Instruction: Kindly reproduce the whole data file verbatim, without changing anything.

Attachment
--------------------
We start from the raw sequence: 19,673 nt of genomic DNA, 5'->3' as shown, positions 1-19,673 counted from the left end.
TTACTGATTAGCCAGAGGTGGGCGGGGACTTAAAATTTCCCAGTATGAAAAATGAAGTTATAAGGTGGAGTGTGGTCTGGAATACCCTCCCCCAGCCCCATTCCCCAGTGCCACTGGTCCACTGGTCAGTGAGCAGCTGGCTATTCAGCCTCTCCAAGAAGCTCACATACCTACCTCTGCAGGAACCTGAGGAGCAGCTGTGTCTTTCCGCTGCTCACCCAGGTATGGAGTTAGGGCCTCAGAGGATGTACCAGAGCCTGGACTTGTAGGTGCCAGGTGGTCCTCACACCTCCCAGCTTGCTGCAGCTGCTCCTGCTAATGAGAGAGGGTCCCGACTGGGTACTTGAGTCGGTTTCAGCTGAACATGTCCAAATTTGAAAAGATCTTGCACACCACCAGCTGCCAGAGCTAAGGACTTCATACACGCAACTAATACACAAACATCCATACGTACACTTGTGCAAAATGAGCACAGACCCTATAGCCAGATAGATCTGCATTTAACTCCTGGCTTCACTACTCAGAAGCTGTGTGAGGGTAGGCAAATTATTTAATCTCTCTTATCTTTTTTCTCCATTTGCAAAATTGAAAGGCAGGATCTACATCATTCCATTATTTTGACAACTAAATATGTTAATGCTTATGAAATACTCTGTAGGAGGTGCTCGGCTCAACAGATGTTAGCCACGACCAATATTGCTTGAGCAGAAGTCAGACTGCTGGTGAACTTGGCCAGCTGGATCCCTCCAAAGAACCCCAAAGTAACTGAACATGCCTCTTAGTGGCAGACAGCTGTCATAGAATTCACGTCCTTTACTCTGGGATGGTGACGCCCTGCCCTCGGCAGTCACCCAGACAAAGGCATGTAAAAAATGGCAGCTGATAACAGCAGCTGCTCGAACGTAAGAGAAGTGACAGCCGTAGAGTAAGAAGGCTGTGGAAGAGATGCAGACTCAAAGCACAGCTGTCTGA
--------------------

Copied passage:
We start from the raw sequence: 19,673 nt of genomic DNA, 5'->3' as shown, positions 1-19,673 counted from the left end.
TTACTGATTAGCCAGAGGTGGGCGGGGACTTAAAATTTCCCAGTATGAAAAATGAAGTTATAAGGTGGAGTGTGGTCTGGAATACCCTCCCCCAGCCCCATTCCCCAGTGCCACTGGTCCACTGGTCAGTGAGCAGCTGGCTATTCAGCCTCTCCAAGAAGCTCACATACCTACCTCTGCAGGAACCTGAGGAGCAGCTGTGTCTTTCCGCTGCTCACCCAGGTATGGAGTTAGGGCCTCAGAGGATGTACCAGAGCCTGGACTTGTAGGTGCCAGGTGGTCCTCACACCTCCCAGCTTGCTGCAGCTGCTCCTGCTAATGAGAGAGGGTCCCGACTGGGTACTTGAGTCGGTTTCAGCTGAACATGTCCAAATTTGAAAAGATCTTGCACACCACCAGCTGCCAGAGCTAAGGACTTCATACACGCAACTAATACACAAACATCCATACGTACACTTGTGCAAAATGAGCACAGACCCTATAGCCAGATAGATCTGCATTTAACTCCTGGCTTCACTACTCAGAAGCTGTGTGAGGGTAGGCAAATTATTTAATCTCTCTTATCTTTTTTCTCCATTTGCAAAATTGAAAGGCAGGATCTACATCATTCCATTATTTTGACAACTAAATATGTTAATGCTTATGAAATACTCTGTAGGAGGTGCTCGGCTCAACAGATGTTAGCCACGACCAATATTGCTTGAGCAGAAGTCAGACTGCTGGTGAACTTGGCCAGCTGGATCCCTCCAAAGAACCCCAAAGTAACTGAACATGCCTCTTAGTGGCAGACAGCTGTCATAGAATTCACGTCCTTTACTCTGGGATGGTGACGCCCTGCCCTCGGCAGTCACCCAGACAAAGGCATGTAAAAAATGGCAGCTGATAACAGCAGCTGCTCGAACGTAAGAGAAGTGACAGCCGTAGAGTAAGAAGGCTGTGGAAGAGATGCAGACTCAAAGCACAGCTGTCTGA